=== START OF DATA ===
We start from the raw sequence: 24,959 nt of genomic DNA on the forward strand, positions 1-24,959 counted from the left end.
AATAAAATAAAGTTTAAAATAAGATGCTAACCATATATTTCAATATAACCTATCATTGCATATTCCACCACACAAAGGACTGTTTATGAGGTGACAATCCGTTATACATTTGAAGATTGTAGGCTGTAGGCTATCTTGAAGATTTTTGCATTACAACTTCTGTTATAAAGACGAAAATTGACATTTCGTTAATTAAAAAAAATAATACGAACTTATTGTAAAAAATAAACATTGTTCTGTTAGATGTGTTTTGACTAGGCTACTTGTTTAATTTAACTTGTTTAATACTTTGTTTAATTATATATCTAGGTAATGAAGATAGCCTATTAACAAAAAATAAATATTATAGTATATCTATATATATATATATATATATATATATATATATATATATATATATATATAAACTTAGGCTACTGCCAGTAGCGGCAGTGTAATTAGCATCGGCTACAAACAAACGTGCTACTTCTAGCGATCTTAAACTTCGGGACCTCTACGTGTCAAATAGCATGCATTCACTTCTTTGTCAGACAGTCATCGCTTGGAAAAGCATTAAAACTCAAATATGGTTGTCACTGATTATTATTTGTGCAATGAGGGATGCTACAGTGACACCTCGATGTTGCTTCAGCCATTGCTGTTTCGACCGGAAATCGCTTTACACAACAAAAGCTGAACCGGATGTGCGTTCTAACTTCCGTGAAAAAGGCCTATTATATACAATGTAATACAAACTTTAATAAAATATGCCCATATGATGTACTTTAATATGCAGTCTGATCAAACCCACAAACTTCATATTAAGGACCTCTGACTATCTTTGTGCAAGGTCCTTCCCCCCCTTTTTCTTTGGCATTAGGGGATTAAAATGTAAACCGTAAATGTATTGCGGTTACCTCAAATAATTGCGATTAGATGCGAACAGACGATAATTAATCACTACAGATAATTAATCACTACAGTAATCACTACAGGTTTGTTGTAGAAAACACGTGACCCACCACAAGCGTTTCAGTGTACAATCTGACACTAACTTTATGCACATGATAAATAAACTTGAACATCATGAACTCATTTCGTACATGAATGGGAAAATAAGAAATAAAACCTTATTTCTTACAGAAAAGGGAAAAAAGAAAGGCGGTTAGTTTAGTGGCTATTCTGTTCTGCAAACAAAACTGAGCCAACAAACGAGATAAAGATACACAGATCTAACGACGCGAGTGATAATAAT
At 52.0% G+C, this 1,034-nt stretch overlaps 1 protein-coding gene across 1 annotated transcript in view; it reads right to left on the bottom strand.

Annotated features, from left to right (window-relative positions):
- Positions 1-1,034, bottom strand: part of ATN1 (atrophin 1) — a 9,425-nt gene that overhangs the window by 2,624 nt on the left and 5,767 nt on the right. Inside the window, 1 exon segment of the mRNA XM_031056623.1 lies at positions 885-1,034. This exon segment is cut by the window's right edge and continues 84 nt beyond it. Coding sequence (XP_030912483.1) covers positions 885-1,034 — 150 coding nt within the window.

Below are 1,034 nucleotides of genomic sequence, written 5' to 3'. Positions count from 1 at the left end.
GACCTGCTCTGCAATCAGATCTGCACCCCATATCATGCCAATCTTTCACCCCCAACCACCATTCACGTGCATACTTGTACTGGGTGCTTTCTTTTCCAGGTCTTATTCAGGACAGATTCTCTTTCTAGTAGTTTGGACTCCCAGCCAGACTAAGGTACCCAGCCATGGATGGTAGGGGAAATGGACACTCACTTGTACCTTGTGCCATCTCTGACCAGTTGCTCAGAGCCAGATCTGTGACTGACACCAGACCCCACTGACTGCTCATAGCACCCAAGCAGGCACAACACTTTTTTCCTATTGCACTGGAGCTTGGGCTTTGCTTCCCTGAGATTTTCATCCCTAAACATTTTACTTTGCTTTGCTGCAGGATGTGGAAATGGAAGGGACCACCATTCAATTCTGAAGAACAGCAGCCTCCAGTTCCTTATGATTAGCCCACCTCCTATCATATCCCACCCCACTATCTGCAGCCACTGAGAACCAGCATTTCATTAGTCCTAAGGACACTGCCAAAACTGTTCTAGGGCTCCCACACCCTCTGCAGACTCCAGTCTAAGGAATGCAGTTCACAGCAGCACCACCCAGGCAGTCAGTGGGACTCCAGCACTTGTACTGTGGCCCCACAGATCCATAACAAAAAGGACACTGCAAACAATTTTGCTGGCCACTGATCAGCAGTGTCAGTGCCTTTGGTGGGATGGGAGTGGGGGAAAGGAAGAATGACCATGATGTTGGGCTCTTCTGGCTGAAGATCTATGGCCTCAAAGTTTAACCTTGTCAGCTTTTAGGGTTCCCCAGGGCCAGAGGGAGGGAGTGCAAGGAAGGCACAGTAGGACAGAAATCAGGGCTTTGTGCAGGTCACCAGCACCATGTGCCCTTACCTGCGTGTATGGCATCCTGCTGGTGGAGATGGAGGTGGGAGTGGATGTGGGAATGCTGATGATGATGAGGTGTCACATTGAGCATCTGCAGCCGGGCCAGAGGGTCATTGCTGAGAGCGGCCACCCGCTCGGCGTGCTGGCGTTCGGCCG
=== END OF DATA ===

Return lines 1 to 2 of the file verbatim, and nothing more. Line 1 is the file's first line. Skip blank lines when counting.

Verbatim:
We start from the raw sequence: 24,959 nt of genomic DNA on the forward strand, positions 1-24,959 counted from the left end.
AATAAAATAAAGTTTAAAATAAGATGCTAACCATATATTTCAATATAACCTATCATTGCATATTCCACCACACAAAGGACTGTTTATGAGGTGACAATCCGTTATACATTTGAAGATTGTAGGCTGTAGGCTATCTTGAAGATTTTTGCATTACAACTTCTGTTATAAAGACGAAAATTGACATTTCGTTAATTAAAAAAAATAATACGAACTTATTGTAAAAAATAAACATTGTTCTGTTAGATGTGTTTTGACTAGGCTACTTGTTTAATTTAACTTGTTTAATACTTTGTTTAATTATATATCTAGGTAATGAAGATAGCCTATTAACAAAAAATAAATATTATAGTATATCTATATATATATATATATATATATATATATATATATATATATATATATATAAACTTAGGCTACTGCCAGTAGCGGCAGTGTAATTAGCATCGGCTACAAACAAACGTGCTACTTCTAGCGATCTTAAACTTCGGGACCTCTACGTGTCAAATAGCATGCATTCACTTCTTTGTCAGACAGTCATCGCTTGGAAAAGCATTAAAACTCAAATATGGTTGTCACTGATTATTATTTGTGCAATGAGGGATGCTACAGTGACACCTCGATGTTGCTTCAGCCATTGCTGTTTCGACCGGAAATCGCTTTACACAACAAAAGCTGAACCGGATGTGCGTTCTAACTTCCGTGAAAAAGGCCTATTATATACAATGTAATACAAACTTTAATAAAATATGCCCATATGATGTACTTTAATATGCAGTCTGATCAAACCCACAAACTTCATATTAAGGACCTCTGACTATCTTTGTGCAAGGTCCTTCCCCCCCTTTTTCTTTGGCATTAGGGGATTAAAATGTAAACCGTAAATGTATTGCGGTTACCTCAAATAATTGCGATTAGATGCGAACAGACGATAATTAATCACTACAGATAATTAATCACTACAGTAATCACTACAGGTTTGTTGTAGAAAACACGTGACCCACCACAAGCGTTTCAGTGTACAATCTGACACTAACTTTATGCACATGATAAATAAACTTGAACATCATGAACTCATTTCGTACATGAATGGGAAAATAAGAAATAAAACCTTATTTCTTACAGAAAAGGGAAAAAAGAAAGGCGGTTAGTTTAGTGGCTATTCTGTTCTGCAAACAAAACTGAGCCAACAAACGAGATAAAGATACACAGATCTAACGACGCGAGTGATAATAAT